The Faculty of Science of The Chinese University of Hong Kong has been dedicated to promoting science to the general public, especially to young people. In addition to our annual Popular Science Talks, where our faculty members give talks on cutting-edge topics of science, we are pleased to hold a special Popular Science Lecture Series on research that covers topics related to each year’s Nobel Prizes in Physics, Chemistry and Physiology or Medicine.
This year, the Popular Science Special Lecture Series: How Nobel Prizes Are Won will be held on 8 December 2023 (Friday).
|8 December 2023 (Friday)
|4:00 p.m. – 6:30 p.m.
|LT7, Yasumoto International Academic Park, CUHK
(Seats are limited; first-come, first-served)
|Registration & Deadline
7 December 2023 (Thursday)
|3943 187 / email@example.com
Lecture Series Topics:
The U with an I that changed U and I
Dr. KOON Chun Alex (School of Life Sciences)
Pseudouridine (Ψ) is an isomer of the nucleoside, uridine, that makes up the majority of our messenger RNAs (mRNAs). In this lecture, we will discuss Dr. Katalin Karikó and Dr. Drew Weissman’s groundbreaking discoveries regarding the roles of Ψ in the human immune system. Their findings were pivotal to the successful development of effective mRNA vaccines against the COVID-19 pandemic, and opened up new avenues for us to combat other diseases in the future.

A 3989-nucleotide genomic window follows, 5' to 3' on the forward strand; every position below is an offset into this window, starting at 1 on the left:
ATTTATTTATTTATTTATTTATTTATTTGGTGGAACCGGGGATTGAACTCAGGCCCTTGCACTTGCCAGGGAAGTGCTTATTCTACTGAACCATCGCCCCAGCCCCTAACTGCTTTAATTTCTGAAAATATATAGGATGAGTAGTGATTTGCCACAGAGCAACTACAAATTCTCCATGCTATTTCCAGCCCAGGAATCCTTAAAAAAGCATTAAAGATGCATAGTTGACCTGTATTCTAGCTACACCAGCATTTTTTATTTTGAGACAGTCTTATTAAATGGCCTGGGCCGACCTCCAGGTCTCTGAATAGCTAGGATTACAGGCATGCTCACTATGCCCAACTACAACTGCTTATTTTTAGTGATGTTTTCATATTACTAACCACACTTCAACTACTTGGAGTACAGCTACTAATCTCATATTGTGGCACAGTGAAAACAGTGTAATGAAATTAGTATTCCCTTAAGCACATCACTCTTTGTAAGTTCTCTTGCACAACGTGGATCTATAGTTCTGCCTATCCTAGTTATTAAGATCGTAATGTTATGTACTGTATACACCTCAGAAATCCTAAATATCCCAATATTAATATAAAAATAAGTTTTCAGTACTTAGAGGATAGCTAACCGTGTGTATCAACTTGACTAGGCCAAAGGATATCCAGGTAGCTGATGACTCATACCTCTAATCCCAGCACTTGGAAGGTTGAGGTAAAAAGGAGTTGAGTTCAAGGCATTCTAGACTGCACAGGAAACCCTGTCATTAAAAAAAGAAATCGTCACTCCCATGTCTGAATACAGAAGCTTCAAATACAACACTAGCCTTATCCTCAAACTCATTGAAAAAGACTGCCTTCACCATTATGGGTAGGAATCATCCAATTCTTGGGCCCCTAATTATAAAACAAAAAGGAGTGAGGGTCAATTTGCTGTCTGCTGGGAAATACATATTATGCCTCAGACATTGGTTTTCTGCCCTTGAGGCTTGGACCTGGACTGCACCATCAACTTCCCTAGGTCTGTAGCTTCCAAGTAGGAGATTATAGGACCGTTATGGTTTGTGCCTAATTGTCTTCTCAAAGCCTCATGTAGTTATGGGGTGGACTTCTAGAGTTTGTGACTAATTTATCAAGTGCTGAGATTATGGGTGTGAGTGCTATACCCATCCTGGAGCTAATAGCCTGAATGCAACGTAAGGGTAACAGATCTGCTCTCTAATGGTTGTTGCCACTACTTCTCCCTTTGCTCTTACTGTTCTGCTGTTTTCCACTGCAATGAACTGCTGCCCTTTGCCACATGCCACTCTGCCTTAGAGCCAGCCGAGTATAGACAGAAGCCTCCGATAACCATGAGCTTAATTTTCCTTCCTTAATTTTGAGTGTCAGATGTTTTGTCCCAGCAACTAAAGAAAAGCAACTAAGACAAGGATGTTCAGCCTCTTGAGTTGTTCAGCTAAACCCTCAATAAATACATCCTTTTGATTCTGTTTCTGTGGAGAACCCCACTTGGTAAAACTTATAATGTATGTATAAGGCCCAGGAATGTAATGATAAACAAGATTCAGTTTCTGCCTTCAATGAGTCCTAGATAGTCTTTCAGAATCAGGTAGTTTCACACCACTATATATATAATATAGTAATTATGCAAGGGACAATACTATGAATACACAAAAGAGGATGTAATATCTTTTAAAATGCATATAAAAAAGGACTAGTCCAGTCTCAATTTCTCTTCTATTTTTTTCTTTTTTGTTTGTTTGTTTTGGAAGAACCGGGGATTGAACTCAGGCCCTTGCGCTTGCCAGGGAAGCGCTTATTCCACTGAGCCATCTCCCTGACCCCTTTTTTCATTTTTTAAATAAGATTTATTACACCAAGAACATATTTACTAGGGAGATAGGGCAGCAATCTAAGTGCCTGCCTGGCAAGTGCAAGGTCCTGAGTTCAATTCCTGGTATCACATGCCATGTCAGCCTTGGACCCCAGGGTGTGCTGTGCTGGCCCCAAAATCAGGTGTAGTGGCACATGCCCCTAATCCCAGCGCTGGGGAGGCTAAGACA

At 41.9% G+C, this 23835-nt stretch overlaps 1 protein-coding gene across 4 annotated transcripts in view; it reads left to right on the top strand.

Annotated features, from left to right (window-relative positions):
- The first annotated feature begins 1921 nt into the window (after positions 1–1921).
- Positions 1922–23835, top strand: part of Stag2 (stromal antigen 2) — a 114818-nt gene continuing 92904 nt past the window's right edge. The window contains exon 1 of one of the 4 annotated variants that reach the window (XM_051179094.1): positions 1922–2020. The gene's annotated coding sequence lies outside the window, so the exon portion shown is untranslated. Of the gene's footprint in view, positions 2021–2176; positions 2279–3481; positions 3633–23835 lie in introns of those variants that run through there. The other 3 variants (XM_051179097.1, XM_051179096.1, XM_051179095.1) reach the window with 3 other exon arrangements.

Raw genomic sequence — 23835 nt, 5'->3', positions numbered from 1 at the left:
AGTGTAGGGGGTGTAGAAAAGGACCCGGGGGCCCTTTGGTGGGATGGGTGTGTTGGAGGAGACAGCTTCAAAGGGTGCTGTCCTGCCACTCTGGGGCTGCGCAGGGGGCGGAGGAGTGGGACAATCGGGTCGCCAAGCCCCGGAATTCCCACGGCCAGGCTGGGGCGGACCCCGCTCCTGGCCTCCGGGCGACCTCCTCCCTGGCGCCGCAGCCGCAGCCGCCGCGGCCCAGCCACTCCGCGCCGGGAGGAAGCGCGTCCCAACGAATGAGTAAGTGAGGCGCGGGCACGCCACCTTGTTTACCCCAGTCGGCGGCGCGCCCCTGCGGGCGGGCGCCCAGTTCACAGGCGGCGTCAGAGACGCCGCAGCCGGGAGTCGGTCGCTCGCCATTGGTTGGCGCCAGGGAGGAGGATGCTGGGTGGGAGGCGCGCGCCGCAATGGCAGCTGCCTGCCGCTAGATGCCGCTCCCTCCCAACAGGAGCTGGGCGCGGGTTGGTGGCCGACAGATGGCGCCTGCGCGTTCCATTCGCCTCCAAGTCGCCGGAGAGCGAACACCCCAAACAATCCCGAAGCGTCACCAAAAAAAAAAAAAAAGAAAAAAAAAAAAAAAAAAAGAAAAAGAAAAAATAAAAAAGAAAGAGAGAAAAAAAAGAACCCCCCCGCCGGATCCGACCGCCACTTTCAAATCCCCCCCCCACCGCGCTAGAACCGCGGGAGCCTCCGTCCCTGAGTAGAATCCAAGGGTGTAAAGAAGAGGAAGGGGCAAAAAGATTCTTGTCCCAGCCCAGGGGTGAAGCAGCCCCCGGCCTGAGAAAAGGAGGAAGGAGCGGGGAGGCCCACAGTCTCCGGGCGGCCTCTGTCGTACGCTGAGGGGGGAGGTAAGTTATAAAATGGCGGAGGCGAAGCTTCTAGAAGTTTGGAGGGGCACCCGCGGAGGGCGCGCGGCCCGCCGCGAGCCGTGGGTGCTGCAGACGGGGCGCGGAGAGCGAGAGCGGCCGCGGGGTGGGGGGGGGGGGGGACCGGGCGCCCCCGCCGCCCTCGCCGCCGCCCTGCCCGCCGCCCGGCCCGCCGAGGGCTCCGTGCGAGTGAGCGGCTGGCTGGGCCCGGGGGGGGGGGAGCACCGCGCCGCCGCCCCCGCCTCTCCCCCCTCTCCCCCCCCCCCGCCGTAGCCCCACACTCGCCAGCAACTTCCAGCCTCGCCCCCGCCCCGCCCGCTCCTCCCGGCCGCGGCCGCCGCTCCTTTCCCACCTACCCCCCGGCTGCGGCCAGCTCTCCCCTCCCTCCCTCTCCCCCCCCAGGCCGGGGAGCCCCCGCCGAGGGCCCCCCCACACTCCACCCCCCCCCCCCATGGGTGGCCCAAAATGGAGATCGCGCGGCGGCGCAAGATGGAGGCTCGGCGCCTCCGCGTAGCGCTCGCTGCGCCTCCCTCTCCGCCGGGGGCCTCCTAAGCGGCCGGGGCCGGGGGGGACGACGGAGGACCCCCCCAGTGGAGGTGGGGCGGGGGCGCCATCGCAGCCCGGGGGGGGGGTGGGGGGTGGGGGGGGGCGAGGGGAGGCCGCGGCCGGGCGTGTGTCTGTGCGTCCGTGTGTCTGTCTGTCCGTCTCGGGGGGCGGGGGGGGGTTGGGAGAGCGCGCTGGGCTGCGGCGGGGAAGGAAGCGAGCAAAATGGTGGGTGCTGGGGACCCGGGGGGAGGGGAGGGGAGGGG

How to use intense lasers to generate the shortest ultraviolet pulses in the world
Dr. LAI Yu Hang (Department of Physics)
The 2023 Nobel Laureates in Physics have been awarded to three physicists for their pioneering work in developing experimental methods that generate attosecond light pulses. This groundbreaking achievement was built upon the discovery made by Anne L’Huillier and her co-workers in the late 1980s. They found that noble gas atoms, when irradiated by intense laser pulses, could emit many high-order harmonics of light. Making use of this phenomenon, research groups led by Pierre Agostini and Ferenc Krausz independently developed different methods to produce and measure ultrashort ultraviolet pulses lasting only a few hundred attoseconds (1 attosecond = 10-18 second) in the early 2000s. Attosecond pulses have provided a novel tool for investigating ultrafast processes within matter, enabling observations that were previously unattainable. In this public talk, we will provide an overview of the scientific principles and applications of attosecond pulses.
Quantum Dots: The Tiny Giants of the Nobel Prize
Prof. TSE Ying Lung Steve (Department of Chemistry)
In this talk, we journey into the nano-world of quantum dots, the ‘tiny giants' that have made waves in the scientific and engineering communities and recently earned recognition from the Nobel Prize committee. Despite their minuscule size, quantum dots hold immense potential, paving the way for breakthroughs in diverse fields from medicine to technology with their unique properties. We will explore the discovery and the science behind these tiny powerhouses. Additionally, we will discuss their current applications and future prospects, highlighting why these tiny particles have made such a 'giant' impact. This talk aims to demystify quantum dots, illuminating their significance in modern science and everyday life. Whether you are a science enthusiast or a curious learner, join us on this captivating journey into the world of these remarkable particles.